What are Upland Game Birds?
Upland game birds raised on farms include quail, pheasant, partridge, wild turkey, woodcock, and grouse. These birds require different raising and housing techniques than other forms of poultry. Included in this publication are tips to help raise healthy game birds. Check with local ordinances about regulations of raising game birds before you start your own flock.
Provide a clean brooding area for the incoming chicks. The area should be located in a quiet and safe location where the chicks will not be frequently disturbed. Bedding can consist of chopped straw, wood shaving (soft shaving preferred) or ground corn cobs. Using flat paper bedding like newspaper may help the first few days to prevent the young chicks from eating the bedding. Provide chicks with a heat source, either a radiant propane brooder or an electric heat lamp. The feeders and waterers should be easily accessible yet not too large so that the chicks fall into them. Once chicks arrive, maintain temperatures at about 95 degrees Fahrenheit underneath the heat source during the first week. Gradually decrease heat by 5 degrees each week. Pheasants require slightly lower temperatures.
Smaller birds such as quail and chukars can be raised in wire pens. Allow about one square foot per bird in these cages. Outdoor pens are suggested for larger game birds.
Local ordinances may have specific regulations about outdoor pens for upland game birds. In general, the pens should be fully enclosed and include a fenced-in run to protect against predators and keep birds from escaping. It is also necessary to keep wild birds from entering the enclosure and potentially spreading disease. Game birds startle easily. Therefore, it is important to keep birds away from other animals or loud noises that may cause stress. An exterior barrier outside the enclosure is recommended to keep predators from approaching the pen and causing distress. Pens should include vegetation to provide shelter and areas to roost. This will also provide supplemental food in the form of leaves, fruits, or insects and encourage foraging behavior.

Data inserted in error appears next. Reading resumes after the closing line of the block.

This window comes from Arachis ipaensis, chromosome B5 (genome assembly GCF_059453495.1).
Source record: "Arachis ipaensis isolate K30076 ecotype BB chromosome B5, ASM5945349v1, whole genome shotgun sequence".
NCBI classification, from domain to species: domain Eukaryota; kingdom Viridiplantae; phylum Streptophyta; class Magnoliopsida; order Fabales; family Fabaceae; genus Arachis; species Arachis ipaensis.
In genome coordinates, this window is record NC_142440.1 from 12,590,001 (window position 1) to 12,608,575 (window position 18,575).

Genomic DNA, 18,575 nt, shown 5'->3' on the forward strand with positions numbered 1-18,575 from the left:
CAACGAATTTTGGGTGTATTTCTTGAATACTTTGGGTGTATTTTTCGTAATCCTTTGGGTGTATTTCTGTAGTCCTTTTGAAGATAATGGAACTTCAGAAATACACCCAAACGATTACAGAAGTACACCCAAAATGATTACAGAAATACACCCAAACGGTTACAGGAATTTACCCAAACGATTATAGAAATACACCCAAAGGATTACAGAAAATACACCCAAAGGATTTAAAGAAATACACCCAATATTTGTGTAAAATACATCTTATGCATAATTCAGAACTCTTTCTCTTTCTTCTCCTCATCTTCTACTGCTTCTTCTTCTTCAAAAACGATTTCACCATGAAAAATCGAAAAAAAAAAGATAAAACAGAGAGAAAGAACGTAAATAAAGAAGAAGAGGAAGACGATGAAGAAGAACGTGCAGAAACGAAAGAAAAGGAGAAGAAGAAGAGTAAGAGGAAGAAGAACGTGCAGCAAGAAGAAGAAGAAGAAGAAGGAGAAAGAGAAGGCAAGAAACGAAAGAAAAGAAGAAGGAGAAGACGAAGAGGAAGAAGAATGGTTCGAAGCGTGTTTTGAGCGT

During the first 6 weeks, chicks should be fed a game bird starter, this normally consists of about 30% protein (chicken starter is not suitable for game bird chicks).
After 6 weeks maintain a 20% protein grower feed. Once birds are mature they can be placed on a 18% protein game bird feed. (Layer feed)
Depending on the breed, supplemental feed may be necessary.
Keeping Birds Healthy
The Indiana State Poultry Association offers free health tests for Indiana game bird flocks. This flock test screens for Avian Influenza and participants will receive complementary biosecurity supplies and information. To request an Upland Game Bird flock test, please contact the Indiana State Poultry Association at firstname.lastname@example.org
Game Bird Links and Resources
Raising Game Birds - While this is an older document, it contains many valuable tips and information about the care of a wide variety of birds from wild turkeys to pheasants and more!
Raising Game Birds (II) - Another UC Davis document about raising game birds -- very comprehensive!
Game Bird Marketing - This web site gives a variety of links for information, marketing, processing & production of game birds.
Footbaths for Animal Facilities: Easier Than You Think! - A great article about the use of footbaths as biosecurity measures in facilities keeping poultry!
Raising Chukar Partridges - A thorough introduction to raising these particular game birds from the University of California Cooperative Extension program